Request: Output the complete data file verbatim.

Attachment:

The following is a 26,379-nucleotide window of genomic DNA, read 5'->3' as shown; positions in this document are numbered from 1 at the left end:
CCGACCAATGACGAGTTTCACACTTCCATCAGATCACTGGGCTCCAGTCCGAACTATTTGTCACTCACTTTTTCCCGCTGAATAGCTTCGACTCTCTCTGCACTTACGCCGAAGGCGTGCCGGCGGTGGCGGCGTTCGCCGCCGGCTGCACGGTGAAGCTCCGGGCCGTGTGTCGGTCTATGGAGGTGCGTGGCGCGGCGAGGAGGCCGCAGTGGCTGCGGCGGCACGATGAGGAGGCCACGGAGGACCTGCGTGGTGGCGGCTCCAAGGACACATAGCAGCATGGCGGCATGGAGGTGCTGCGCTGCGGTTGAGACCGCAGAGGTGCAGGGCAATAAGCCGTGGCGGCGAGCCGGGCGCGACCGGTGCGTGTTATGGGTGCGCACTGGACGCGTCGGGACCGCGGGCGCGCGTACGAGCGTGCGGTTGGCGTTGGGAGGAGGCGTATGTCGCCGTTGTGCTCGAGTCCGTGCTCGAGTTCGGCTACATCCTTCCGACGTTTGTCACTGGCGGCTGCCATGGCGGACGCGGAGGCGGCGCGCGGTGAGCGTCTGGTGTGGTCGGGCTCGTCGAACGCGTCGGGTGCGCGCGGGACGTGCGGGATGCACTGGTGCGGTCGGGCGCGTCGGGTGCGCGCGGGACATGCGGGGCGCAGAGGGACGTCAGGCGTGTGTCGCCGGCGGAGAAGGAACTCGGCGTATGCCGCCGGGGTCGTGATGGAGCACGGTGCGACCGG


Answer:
The following is a 26,379-nucleotide window of genomic DNA, read 5'->3' as shown; positions in this document are numbered from 1 at the left end:
CCGACCAATGACGAGTTTCACACTTCCATCAGATCACTGGGCTCCAGTCCGAACTATTTGTCACTCACTTTTTCCCGCTGAATAGCTTCGACTCTCTCTGCACTTACGCCGAAGGCGTGCCGGCGGTGGCGGCGTTCGCCGCCGGCTGCACGGTGAAGCTCCGGGCCGTGTGTCGGTCTATGGAGGTGCGTGGCGCGGCGAGGAGGCCGCAGTGGCTGCGGCGGCACGATGAGGAGGCCACGGAGGACCTGCGTGGTGGCGGCTCCAAGGACACATAGCAGCATGGCGGCATGGAGGTGCTGCGCTGCGGTTGAGACCGCAGAGGTGCAGGGCAATAAGCCGTGGCGGCGAGCCGGGCGCGACCGGTGCGTGTTATGGGTGCGCACTGGACGCGTCGGGACCGCGGGCGCGCGTACGAGCGTGCGGTTGGCGTTGGGAGGAGGCGTATGTCGCCGTTGTGCTCGAGTCCGTGCTCGAGTTCGGCTACATCCTTCCGACGTTTGTCACTGGCGGCTGCCATGGCGGACGCGGAGGCGGCGCGCGGTGAGCGTCTGGTGTGGTCGGGCTCGTCGAACGCGTCGGGTGCGCGCGGGACGTGCGGGATGCACTGGTGCGGTCGGGCGCGTCGGGTGCGCGCGGGACATGCGGGGCGCAGAGGGACGTCAGGCGTGTGTCGCCGGCGGAGAAGGAACTCGGCGTATGCCGCCGGGGTCGTGATGGAGCACGGTGCGACCGG